This is a first.
According to a new Gallup poll
released last Friday (and diaried by windsong01
), America has become more socially and economically liberal in the Obama era.
While conservative views on economic issues remain predominant in America (though to a lesser degree than in previous years), the Gallup poll definitively shows that liberal views on social issues have become increasingly mainstream.
PRINCETON, N.J. -- Thirty-one percent of Americans describe their views on social issues as generally liberal, matching the percentage who identify as social conservatives for the first time in Gallup records dating back to 1999.
Gallup first asked Americans to describe their views on social issues in 1999, and has repeated the question at least annually since 2001. The broad trend has been toward a shrinking conservative advantage, although that was temporarily interrupted during the first two years of Barack Obama's presidency. Since then, the conservative advantage continued to diminish until it was wiped out this year.
The newfound parity on social ideology is a result of changes in the way both Democrats and Republicans describe their social views. The May 6-10 Gallup poll finds a new high of 53% of Democrats, including Democratic-leaning independents, describing their views on social issues as liberal.
While these trendlines on "social ideology" is great news, I'm not certain what this trend means. Yes, national support for marriage equality
and marijuana legalization
are at record highs. Support for the death penalty is at a 40-year low
and most Americans seem to favor a path to citizenship for "illegal" immigrants (although that seems to depend on the question that is asked)
. Even the trendlines on animal rights
are moving toward a more traditionally liberal position. But trends for other liberal social issues positions appear to be stagnant. For example, support for the pro-choice position on abortion rights has pretty much flatlined
, polling on law and order/policing issues remains stratified along racial lines
(although white people seem to slowly but surely be "getting it")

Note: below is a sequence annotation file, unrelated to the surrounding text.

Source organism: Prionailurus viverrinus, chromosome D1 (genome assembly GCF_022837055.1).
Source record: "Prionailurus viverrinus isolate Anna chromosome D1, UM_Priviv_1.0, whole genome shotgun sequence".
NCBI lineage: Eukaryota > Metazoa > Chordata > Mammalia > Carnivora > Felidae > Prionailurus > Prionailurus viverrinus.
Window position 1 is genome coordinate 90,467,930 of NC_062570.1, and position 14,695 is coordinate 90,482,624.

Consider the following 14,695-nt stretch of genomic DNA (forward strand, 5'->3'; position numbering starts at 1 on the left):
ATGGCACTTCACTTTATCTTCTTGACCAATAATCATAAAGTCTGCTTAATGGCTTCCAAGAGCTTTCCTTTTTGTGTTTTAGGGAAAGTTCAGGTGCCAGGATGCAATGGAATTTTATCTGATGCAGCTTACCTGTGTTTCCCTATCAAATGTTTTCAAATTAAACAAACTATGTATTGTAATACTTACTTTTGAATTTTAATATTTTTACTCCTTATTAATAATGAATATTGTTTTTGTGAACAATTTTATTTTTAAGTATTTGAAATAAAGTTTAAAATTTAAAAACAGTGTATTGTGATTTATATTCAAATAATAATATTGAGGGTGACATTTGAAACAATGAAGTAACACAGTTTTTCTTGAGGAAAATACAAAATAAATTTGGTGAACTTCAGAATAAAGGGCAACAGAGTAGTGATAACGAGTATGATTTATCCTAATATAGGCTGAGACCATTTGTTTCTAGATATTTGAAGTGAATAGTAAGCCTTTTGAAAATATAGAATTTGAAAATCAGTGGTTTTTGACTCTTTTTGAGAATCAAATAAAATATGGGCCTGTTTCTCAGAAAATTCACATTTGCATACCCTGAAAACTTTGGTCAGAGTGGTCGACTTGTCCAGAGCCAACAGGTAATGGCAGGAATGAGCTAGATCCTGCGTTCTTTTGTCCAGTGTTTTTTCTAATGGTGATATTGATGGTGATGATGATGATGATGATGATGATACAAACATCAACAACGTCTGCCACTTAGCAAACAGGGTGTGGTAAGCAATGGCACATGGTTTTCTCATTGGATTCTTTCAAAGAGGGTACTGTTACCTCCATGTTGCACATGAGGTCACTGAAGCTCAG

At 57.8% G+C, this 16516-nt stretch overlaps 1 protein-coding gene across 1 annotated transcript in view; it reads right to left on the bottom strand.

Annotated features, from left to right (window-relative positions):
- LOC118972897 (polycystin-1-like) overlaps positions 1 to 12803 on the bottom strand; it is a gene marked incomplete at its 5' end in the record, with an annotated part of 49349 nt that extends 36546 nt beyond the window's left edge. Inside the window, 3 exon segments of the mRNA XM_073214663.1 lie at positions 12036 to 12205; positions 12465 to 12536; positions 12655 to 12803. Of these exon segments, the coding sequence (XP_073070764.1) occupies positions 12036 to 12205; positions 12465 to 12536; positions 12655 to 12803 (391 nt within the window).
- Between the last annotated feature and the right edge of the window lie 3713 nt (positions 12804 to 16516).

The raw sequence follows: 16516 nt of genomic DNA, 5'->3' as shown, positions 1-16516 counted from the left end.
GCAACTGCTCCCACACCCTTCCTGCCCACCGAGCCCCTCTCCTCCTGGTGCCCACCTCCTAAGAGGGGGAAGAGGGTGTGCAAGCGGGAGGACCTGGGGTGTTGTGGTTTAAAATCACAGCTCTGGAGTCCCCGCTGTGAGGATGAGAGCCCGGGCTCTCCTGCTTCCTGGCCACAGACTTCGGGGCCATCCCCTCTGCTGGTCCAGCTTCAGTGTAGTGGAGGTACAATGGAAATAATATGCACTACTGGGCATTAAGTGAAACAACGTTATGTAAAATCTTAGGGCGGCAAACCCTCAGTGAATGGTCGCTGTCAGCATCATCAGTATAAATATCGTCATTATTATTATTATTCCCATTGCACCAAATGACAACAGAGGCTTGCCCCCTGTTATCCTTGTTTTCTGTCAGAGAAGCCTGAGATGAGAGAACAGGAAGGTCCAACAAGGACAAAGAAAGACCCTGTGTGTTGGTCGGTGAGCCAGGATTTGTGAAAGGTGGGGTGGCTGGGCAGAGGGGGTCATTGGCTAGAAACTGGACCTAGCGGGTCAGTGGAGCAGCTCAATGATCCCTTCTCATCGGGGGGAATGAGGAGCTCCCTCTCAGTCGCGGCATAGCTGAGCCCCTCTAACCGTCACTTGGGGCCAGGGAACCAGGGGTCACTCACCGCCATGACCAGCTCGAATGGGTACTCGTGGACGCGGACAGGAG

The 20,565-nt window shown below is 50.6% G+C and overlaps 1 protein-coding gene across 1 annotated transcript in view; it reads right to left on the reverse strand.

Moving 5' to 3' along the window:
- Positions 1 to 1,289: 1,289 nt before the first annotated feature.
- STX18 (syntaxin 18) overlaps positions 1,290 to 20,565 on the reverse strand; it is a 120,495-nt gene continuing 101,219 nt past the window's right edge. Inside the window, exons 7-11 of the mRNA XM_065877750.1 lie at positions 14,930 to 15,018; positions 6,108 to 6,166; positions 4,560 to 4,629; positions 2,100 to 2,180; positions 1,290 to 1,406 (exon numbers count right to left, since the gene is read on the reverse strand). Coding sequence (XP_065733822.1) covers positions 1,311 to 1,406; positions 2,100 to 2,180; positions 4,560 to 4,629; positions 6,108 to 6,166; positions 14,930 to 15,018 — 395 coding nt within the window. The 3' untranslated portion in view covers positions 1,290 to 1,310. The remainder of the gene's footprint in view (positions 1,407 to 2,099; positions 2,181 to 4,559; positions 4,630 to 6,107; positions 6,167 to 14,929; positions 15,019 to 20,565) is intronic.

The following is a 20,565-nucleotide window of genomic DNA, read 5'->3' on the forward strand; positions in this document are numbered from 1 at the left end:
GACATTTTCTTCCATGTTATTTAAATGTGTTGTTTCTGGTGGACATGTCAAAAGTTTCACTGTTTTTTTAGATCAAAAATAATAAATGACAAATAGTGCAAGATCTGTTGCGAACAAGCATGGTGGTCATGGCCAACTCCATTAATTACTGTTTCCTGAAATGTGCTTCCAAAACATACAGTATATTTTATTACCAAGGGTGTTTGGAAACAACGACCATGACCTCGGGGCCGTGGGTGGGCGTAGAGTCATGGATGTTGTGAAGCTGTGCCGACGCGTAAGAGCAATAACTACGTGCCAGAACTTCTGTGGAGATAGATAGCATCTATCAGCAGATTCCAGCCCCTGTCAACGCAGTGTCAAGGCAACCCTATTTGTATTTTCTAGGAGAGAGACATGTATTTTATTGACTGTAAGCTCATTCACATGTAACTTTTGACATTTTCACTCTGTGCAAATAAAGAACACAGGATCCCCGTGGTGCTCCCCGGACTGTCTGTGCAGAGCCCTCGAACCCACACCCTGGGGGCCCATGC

, the latest polling on voter ID laws that I could find shows that support for voter ID laws remains high
(and can be highly racialized)
, and support for gun control measures seems to be slightly waning.
(The Washington Post
's Catherine Rampell
is wrong in suggesting that the pro-choice position on abortion rights is "the outlier" w/r/t liberal views on "social issues").
On economic issues, the Gallup poll indicates that there has been some movement to the liberal side:
In contrast to the way Americans describe their views on social issues, they still by a wide margin, 39% to 19%, describe their views on economic issues as conservative rather than liberal. However, as on social ideology, the gap between conservatives and liberals has been shrinking and is lower today than at any point since 1999, with the 39% saying they are economically conservative the lowest to date.
Americans overwhelmingly support a minimum wage increase
and large majorities of Democrats and independents (but not Republicans) support a minimum wage increase tied to inflation rates. Large majorities of Americans think that corporations and the wealthy do not pay their fair share of taxes.
On the other hand, a plurality of Americans think that there is too much government regulation of businesses and corporations and while a slim majority of Americans support labor unions
, their support is still far lower than in the peak support that labor unions enjoyed in the 1950's and over 70% of Americans also favor "right-to-work" laws.
So is America a more liberal country than it was prior to the era of the Obama presidency? I think that "by the numbers," the answer to that question is "yes"... in reality...yes, it certainly seems that way.
But while I disagree with a portion of Rampell's argument, I do agree with her that just as the label "liberal" was branded as something "bad" even as early as the 1960's, that negative branding has demonstrably happened to the label "conservative"
But something seems to have changed in the past few years. Maybe it’s the recent association of the “L-word” with a TV show about hot lesbians; maybe it’s the effect of a flood of political love letters to liberty and libertarianism, cognates that may have reduced the toxicity of “liberal”; or maybe it’s revulsion to some of the self-anointed standard-bearers of social conservativism who subsequently turned out to be bigots or hypocrites, or both.
Rampell has a point here, although I hasten to add that I think that it's less that "self-anointed standard bearers of social conservatism" (i.e. the Family Research Council's Tony Perkins) "subsequentially" turned out to be bigots and hypocrites; they always were bigots and hypocrites. Now, in the era of the first African-American president, many (mostly white) social conservative can't seem to hide their disdain.
I would also suggest that President Obama deserves some of the credit for Americans being able to more fully embrace the word "liberal"; after all, a lot of this movement has happened on his watch.
"Geeks" and "nerds" are no longer as despised in the popular culture as they were in the past. Certainly, the 44th President of the United States, Barack Hussein Obama, if nothing else, embraces his inner geekiness and hasn't been afraid to let his "geekiness" (as opposed to his inner "angry black man") show. Indeed, this particular geek (myself) enjoys thinking of President Obama as Adlai Stevenson's greatest revenge. ("Nerd-in-chief" has a nice ring to it, doesn't it?)
So, is America more "liberal" than it was prior to November 4, 2008?
I'm pretty certain that we seem to think that we are more liberal. In fact, in some ways, we are more liberal.
But now is not the time to pat ourselves on the back because I don't think that America is anywhere near liberal enough. We have a lot of work to do.